The only thing I recall hearing about why York left Bewitched was that he had died – but that was my brother pulling my leg when I was a little kid watching the reruns, after I asked him why the husband on that show was suddenly a different guy. I only figured out that that was a lie a few years later in the early ’80s when I saw York in a guest appearance on some TV show. I’d never heard any rumors about him being an alcoholic and/or drop-out or whatever.

    Anyway, thanks for sharing this – it must have been cool to get to know and get pro tips from a genuine movie and TV veteran. And it sounds like he was a stand-up guy, and it makes me sad that he had so many health problems.
    Great, great post.

  2. Jeff Nettleton

    Always a fan of the show and I saw something, when I was in high school, that mentioned he was suffering from emphysema and just assumed that was the reason he left; then, a little later, saw an interview where he mentioned the back problems. I always liked his work, especially when I was older and saw Inherit the Wind, where he is holding his own with two powerhouses, in Spencer Tracy and Frederick March (and Gene Kelly). York really grounded the wilder aspects of Bewitched and did much to make the relationship seem real (not that Elizabeth Montgomery wasn’t balancing the fantastic and the mundane, but he had to play straight man, which is far tougher). Heck of a cast on that show, with great character actors from an assortment of disciplines.

    Glad to hear more positive stories about his life after, as too much print, air, and bandwidth are taken up with the salacious and negative about people, not just celebrities.

    You know, until I was double checking the book you mention, I have always merged S.I Hayakawa with actor Sessue Hayakawa, even when the former was US Senator from California. Johnny Carson would make jokes about Hayakawa and I would hear someone say something about the actor, in relation to his being stereotyped as villains in movies and put 2 and 2 together and got 17.

    These days, I’d be happy if politicians read a damn book, period.

  3. In case you’re wondering how Language in Thought and Action could possibly be an acting textbook, here’s the short version:

    1. Acting starts with thought. If your thinking is right, your actions will be right and your character will be believable.

    2. Much of our thought, especially in regard to performance, is verbal, basically talking to your self inside your head.

    3. The more clearly and precisely you can think, the more clear and precise your performance will be.

    4. The more you understand the origins of English and the ways that vocabulary influences thought (HOW you think about a subject affects WHAT you think about it), the more effectively and specifically you can tailor your internal monologue to produce the emotional response needed for the role.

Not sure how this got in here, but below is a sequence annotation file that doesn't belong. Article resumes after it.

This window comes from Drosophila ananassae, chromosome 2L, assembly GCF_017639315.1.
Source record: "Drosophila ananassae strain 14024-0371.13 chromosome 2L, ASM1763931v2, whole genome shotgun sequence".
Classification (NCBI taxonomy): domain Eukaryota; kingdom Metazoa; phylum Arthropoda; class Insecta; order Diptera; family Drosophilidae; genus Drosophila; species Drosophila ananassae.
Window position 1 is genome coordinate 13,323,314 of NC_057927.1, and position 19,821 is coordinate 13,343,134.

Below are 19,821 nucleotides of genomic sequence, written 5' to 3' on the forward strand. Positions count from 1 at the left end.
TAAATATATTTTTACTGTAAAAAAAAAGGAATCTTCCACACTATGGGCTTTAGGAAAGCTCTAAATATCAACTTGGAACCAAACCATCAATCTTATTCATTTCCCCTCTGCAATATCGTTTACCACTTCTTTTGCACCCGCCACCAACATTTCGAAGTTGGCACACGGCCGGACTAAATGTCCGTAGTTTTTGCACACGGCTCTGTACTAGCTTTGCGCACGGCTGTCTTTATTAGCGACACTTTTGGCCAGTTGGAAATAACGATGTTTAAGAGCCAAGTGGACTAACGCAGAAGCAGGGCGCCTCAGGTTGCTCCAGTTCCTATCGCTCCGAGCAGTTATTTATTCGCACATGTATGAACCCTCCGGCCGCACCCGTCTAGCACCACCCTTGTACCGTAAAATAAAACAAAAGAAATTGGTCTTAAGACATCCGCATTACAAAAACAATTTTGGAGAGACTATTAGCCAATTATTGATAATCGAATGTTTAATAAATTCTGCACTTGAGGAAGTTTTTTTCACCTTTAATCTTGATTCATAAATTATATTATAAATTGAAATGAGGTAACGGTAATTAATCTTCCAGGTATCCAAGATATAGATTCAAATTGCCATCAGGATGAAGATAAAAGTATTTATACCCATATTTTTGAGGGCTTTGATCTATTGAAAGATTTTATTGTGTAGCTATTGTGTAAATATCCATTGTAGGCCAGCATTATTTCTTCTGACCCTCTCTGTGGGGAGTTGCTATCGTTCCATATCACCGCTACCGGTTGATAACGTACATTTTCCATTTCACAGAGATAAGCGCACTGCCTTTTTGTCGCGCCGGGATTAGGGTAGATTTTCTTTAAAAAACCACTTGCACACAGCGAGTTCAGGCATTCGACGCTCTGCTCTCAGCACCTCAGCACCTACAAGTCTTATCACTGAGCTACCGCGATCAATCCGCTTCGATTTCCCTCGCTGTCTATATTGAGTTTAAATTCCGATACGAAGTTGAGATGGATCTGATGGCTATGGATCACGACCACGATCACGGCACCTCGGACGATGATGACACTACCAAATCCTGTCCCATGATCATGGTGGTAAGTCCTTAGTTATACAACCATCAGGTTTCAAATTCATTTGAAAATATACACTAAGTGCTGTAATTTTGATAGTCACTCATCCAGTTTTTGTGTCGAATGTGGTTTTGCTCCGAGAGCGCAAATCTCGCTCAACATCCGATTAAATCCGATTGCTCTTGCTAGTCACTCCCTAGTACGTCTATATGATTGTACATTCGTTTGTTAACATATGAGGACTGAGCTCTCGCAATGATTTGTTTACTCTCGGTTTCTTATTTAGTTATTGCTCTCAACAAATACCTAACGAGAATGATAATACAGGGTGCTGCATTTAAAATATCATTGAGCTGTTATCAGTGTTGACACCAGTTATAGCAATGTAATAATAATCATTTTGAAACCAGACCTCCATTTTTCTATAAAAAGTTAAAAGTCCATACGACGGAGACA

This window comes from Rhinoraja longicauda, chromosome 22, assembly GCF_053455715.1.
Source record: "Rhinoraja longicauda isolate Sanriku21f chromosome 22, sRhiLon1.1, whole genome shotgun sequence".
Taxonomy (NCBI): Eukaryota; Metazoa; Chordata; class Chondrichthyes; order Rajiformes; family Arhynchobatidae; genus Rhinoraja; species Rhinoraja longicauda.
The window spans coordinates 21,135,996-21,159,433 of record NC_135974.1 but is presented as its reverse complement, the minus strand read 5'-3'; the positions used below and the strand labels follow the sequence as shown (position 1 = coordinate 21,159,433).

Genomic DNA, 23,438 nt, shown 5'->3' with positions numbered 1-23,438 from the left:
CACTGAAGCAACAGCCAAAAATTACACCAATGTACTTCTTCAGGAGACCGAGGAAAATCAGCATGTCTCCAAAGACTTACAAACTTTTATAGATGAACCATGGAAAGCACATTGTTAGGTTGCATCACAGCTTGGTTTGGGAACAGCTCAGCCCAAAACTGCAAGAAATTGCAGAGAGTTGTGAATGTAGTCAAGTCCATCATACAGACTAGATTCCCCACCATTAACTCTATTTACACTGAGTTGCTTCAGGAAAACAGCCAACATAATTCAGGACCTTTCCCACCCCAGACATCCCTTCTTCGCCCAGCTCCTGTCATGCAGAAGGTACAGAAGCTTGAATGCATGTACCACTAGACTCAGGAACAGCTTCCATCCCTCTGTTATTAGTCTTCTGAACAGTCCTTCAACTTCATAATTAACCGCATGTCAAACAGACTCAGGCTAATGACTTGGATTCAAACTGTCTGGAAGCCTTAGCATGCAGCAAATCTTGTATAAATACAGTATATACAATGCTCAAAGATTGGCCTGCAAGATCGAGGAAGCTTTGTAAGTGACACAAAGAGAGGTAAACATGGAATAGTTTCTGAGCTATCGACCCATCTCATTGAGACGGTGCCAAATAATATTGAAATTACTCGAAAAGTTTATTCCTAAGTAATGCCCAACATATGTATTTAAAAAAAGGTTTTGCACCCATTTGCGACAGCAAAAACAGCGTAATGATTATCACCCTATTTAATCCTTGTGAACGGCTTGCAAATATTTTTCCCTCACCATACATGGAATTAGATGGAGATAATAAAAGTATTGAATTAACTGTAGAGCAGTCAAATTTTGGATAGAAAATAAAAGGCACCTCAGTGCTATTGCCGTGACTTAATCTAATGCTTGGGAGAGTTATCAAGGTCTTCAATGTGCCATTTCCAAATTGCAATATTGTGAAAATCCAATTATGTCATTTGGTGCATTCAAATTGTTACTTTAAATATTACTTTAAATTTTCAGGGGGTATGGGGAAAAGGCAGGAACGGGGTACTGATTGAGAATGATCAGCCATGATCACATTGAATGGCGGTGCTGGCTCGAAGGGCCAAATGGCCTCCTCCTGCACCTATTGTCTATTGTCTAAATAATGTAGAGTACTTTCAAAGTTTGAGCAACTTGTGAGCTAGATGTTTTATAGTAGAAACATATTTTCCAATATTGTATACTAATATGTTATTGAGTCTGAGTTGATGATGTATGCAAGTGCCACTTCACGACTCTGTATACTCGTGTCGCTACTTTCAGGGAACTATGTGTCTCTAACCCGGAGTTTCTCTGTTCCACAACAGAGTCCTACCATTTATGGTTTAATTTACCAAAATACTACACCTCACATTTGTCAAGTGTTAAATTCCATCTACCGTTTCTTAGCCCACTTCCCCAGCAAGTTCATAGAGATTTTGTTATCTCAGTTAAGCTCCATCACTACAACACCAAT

It’s right there in the book’s title, “Language in THOUGHT and ACTION.” What is acting? Thought and Action.

    If you’re an actor, buy the book and learn to think in character.

  4. Arfies

    Fascinating post- thank you for sharing your memories! It’s really interesting to hear York’s approach to acting, and having read “The Seesaw Girl and Me,” that makes sense.

    Besides his initial back accident from “They Came to Cordura,” I wonder if Dick was obliquely referring to another accident(s?) that aggravated his back further on “Bewitched.” Apparently he had a nasty fall during season 3’s “Sam’s Spooky Chair;” there was another accident that this October 1967 article says happened “last spring,” but I can’t figure out which episode it might’ve been. “TV Radio Show” was one of those “gossip rags” where sometimes “interviews” were made up out of whole cloth, but as this one was in Agnes Moorehead’s personal scrapbooks, that lends some validity to it.


    Dick will talk about it [his back injury] if you ask him.

    “It hurts like hell most of the time, but I take pills to kill the pain. Sometimes they work better than other times. I’ve had it for years. The trouble started in Mexico a few years ago when I was working in They Came to Cordura. There was an accident. Then a couple of other mishaps irritated it. Now it’s a mess. I’ll be lucky if . . .” [if what? If he finishes the series?]

    He stops and smiles. “Trouble with me, I’m a hypochondriac. That’s what Bill Asher says [the director/producer of Bewitched]. Naturally, Elizabeth [Montgomery; Asher’s wife] agrees with him.”

    Last Spring, Dick refused the services of a stunt double for a scene in Bewitched involving special effects. Dick was supposed to appear in an invisible chair. A curved metal seat-shaped plate, suspend by piano wire overhead, was rigged by the special effects man. It seemed safe enough.

    “If you want a double, say so now” barked Asher. “It’s up to you. We wouldn’t want you to hurt yourself.” Bill Asher has a way of making men feel challenged. He owns 20% of the show and 100% of the star. One knows who is boss on the set. There was no apparent reason for Liz’ husband to challenge Dick, but the challenge was clear.

    Dick did the scene. During the second take, one of the wires snapped. The added damage to Dick’s spine was extensive and excruciatingly painful. He was in traction for six weeks. They were able to shoot around him for awhile, but eventually production was held up.

    “I think the Ashers are really pushed out of shape about this thing,” said the unit publicist. “I can’t even get them to discuss it. You’d think Dick had deliberately fouled up.” This is a difficult attitude to explain- unless there really is a feud between Liz’ two husbands.

    Dick prefers being kidded than sympathized with. When he returned to work, one of his more jovial studio acquaintances dropped by the set and pulled up a chair close to Dick’s.

    “Did they accept your apology, you phoney goof-off?” asked the jovial one. Dick was delighted.

    “Oh, sure,” he replied trying not to laugh. “Bill believes anything.”

    To be fair to William Asher (I don’t think he nor Elizabeth realized how much pain York was really in), he did fight to keep Dick York on when the studio wanted him replaced earlier due to his back injury that left him addicted to painkillers. It was the latter that caused his seizure in January 1969 which led to his departure for good.

Leave a Reply

This site uses Akismet to reduce spam. Learn how your comment data is processed.